ALMA Reveals a Misaligned Inner Gas Disk inside the Large Cavity of a Transitional Disk
Mayama, Satoshi; Akiyama, Eiji; Panić, Olja; Miley, James; Tsukagoshi, Takashi; Muto, Takayuki; Dong, Ruobing; de Leon, Jerome; Mizuki, Toshiyuki; Oh, Daehyeon; Hashimoto, Jun; Sai, Jinshi; Currie, Thayne; Takami, Michihiro; Grady, Carol A.; Hayashi, Masahiko; Tamura, Motohide; Inutsuka, Shu-ichiro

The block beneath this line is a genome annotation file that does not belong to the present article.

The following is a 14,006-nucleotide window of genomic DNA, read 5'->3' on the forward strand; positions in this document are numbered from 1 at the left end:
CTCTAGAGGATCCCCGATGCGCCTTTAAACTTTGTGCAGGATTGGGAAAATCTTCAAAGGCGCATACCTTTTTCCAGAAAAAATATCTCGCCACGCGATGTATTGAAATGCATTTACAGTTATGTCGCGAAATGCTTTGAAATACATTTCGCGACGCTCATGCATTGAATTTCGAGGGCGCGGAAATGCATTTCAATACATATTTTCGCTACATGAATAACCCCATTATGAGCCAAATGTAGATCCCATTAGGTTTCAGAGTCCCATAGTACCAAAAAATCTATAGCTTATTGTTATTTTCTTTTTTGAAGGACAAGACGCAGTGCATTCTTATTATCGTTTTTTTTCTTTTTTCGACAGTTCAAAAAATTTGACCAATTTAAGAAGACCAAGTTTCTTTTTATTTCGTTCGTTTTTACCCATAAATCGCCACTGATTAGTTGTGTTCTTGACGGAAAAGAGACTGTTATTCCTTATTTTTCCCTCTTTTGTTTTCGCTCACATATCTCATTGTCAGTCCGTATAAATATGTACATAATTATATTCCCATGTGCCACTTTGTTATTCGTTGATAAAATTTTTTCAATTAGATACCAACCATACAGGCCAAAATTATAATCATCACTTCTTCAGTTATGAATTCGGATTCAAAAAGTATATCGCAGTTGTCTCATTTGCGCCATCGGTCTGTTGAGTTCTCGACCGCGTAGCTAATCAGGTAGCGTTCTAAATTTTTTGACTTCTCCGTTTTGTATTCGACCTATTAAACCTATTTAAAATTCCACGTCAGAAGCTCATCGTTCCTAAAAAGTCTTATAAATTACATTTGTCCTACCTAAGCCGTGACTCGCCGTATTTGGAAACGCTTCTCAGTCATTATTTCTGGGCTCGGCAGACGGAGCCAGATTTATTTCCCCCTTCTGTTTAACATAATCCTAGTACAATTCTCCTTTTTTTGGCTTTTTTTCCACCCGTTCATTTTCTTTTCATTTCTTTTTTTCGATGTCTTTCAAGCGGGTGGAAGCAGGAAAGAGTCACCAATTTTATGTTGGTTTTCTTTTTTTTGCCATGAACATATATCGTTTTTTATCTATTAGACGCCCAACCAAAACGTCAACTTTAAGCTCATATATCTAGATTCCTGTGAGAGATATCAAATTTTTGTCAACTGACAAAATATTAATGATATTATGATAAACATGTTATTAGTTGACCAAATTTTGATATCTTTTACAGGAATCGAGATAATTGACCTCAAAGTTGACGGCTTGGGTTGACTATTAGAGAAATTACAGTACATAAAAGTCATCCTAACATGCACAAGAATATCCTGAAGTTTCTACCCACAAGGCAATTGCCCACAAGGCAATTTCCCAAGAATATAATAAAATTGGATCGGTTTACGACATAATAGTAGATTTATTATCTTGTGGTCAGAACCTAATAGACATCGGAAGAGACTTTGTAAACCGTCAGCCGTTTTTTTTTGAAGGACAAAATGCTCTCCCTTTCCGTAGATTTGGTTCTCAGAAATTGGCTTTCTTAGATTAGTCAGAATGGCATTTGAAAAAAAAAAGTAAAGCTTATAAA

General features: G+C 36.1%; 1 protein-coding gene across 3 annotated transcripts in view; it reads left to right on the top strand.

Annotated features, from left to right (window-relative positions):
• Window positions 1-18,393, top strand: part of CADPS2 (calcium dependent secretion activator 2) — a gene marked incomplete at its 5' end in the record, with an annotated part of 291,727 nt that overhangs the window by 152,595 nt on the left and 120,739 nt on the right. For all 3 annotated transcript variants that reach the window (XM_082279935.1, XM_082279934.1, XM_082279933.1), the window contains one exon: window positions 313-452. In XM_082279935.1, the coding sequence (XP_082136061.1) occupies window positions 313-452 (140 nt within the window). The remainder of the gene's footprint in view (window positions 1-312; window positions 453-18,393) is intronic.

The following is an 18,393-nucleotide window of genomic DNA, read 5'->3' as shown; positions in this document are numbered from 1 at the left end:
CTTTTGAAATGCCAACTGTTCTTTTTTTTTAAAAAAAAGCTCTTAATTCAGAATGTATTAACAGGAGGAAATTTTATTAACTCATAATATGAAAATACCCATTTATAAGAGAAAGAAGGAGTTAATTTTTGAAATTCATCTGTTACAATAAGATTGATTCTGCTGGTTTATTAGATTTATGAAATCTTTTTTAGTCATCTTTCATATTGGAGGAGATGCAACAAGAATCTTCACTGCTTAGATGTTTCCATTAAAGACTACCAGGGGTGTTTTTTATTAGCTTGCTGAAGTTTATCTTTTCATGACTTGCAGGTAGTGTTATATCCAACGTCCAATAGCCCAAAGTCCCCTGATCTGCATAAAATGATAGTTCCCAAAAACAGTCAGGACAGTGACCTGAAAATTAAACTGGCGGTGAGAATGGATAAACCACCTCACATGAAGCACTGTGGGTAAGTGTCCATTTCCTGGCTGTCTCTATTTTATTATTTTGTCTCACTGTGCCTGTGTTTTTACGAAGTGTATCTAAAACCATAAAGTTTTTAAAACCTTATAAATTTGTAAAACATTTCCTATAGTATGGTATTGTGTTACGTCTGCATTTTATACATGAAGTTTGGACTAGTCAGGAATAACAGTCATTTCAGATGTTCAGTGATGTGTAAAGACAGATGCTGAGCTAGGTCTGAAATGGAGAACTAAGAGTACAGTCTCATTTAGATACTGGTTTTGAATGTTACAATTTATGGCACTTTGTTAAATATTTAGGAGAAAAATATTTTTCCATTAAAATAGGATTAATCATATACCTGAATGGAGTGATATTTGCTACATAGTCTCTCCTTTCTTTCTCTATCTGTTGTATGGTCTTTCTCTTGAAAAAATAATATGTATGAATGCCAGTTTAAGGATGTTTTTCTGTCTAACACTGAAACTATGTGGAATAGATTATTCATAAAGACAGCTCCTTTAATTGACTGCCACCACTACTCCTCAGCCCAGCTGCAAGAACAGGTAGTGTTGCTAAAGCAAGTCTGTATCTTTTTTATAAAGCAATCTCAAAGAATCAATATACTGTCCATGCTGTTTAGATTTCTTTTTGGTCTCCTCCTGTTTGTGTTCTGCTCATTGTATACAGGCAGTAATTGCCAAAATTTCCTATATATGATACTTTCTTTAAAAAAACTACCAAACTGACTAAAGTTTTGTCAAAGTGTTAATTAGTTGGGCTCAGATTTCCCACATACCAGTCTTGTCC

Pairs of azimuthal intensity decrements at near-symmetric locations have been seen in a number of protoplanetary disks. They are most commonly interpreted as the two shadows cast by a highly misaligned inner disk. Direct evidence of such an inner disk, however, remains largely illusive, except in rare cases. In 2012, a pair of such shadows were discovered in scattered-light observations of the near face-on disk around 2MASS J16042165-2130284, a transitional object with a cavity ̃60 au in radius. The star itself is a “dipper,” with quasi-periodic dimming events on its light curve, commonly hypothesized as caused by extinctions by transiting dusty structures in the inner disk. Here, we report the detection of a gas disk inside the cavity using Atacama Large Millimeter/submillimeter Array (ALMA) observations with ̃0.″2 angular resolution. A twisted butterfly pattern is found in the moment 1 map of the CO (3-2) emission line toward the center, which is the key signature of a high misalignment between the inner and outer disks. In addition, the counterparts of the shadows are seen in both dust continuum emission and gas emission maps, consistent with these regions being cooler than their surroundings. Our findings strongly support the hypothesized misaligned inner disk origin of the shadows in the J1604-2130 disk. Finally, the inclination of the inner disk would be close to -45° in contrast with 45° it is possible that its internal asymmetric structures cause the variations on the light curve of the host star.